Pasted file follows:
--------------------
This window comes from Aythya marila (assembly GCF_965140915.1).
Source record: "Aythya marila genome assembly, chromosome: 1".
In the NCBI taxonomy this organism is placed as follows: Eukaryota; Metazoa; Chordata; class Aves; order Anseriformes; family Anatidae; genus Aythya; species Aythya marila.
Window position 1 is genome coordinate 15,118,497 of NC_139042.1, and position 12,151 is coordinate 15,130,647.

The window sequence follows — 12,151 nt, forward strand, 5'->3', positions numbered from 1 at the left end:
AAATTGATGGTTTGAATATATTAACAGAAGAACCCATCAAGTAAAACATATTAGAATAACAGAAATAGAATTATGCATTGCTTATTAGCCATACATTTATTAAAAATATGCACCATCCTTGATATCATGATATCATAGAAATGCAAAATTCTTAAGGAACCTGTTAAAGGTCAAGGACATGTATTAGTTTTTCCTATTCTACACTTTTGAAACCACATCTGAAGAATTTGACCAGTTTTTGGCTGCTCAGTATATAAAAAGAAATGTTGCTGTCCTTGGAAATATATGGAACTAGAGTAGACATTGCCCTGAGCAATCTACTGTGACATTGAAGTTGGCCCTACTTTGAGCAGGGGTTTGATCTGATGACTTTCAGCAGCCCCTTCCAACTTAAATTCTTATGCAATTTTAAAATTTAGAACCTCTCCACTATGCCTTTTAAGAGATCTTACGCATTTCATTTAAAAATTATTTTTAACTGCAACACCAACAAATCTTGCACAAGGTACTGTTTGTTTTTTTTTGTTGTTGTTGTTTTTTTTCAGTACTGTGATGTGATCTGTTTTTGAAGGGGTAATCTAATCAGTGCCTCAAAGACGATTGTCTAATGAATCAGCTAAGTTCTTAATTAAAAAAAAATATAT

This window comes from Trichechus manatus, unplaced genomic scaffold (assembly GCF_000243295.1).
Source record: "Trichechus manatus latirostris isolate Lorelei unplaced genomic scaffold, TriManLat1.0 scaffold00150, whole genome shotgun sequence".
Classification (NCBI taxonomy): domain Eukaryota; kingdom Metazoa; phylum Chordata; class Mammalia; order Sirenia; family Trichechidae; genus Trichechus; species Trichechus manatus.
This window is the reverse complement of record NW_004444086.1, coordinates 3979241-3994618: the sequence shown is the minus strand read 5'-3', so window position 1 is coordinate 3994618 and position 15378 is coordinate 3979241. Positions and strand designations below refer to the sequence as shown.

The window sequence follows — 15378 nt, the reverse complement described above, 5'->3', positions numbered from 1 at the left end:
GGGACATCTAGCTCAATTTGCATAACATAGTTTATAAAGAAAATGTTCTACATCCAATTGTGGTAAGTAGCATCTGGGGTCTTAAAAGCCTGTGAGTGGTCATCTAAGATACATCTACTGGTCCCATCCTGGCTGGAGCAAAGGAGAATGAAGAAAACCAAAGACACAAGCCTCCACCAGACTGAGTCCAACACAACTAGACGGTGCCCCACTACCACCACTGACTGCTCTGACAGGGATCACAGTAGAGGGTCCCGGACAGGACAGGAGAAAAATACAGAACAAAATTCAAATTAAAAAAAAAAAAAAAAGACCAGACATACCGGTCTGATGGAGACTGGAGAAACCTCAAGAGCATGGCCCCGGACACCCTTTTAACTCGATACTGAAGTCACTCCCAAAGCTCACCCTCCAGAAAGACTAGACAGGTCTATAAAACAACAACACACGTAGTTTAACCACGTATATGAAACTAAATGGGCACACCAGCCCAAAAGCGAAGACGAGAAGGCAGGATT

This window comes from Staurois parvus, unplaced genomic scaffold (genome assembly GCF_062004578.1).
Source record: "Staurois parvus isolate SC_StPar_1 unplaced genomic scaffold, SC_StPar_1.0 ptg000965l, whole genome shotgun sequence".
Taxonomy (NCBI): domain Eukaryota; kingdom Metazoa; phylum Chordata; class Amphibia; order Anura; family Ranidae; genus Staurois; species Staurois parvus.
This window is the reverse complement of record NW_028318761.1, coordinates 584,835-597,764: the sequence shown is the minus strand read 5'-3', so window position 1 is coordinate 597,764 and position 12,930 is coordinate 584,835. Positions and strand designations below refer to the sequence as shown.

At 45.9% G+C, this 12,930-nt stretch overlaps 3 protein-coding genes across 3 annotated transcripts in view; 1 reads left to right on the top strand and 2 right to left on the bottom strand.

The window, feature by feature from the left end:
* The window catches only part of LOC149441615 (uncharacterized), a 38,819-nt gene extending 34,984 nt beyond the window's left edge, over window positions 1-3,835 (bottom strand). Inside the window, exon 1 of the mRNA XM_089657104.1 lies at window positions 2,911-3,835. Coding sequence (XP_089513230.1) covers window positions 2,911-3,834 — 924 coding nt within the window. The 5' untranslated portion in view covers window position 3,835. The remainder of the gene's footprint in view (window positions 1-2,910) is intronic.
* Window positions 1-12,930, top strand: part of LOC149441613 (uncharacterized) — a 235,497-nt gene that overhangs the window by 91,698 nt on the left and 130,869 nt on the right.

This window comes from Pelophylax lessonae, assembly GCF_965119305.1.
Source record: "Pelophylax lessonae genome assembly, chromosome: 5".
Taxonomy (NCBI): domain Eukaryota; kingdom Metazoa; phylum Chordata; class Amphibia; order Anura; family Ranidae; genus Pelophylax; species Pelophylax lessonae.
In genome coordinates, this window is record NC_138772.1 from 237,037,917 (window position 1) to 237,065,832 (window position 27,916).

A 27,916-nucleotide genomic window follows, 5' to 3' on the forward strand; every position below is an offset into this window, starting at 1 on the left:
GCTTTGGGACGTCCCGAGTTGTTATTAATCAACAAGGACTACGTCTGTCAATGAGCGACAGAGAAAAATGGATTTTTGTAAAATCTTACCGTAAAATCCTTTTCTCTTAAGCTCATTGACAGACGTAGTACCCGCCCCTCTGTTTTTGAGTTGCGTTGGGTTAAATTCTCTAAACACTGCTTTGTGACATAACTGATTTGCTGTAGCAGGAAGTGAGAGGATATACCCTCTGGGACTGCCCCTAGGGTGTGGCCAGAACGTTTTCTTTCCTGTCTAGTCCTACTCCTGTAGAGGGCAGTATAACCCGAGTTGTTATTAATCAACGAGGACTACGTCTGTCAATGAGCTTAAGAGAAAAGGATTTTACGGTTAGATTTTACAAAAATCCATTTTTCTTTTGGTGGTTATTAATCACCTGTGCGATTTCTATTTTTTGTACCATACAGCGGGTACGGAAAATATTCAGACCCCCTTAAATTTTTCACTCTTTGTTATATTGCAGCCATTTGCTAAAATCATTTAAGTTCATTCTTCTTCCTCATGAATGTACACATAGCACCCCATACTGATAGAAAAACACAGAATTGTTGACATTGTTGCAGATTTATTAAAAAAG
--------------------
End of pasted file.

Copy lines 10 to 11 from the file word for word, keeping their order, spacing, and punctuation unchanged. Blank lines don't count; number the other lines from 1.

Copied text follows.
This window is the reverse complement of record NW_004444086.1, coordinates 3979241-3994618: the sequence shown is the minus strand read 5'-3', so window position 1 is coordinate 3994618 and position 15378 is coordinate 3979241. Positions and strand designations below refer to the sequence as shown.

The window sequence follows — 15378 nt, the reverse complement described above, 5'->3', positions numbered from 1 at the left end: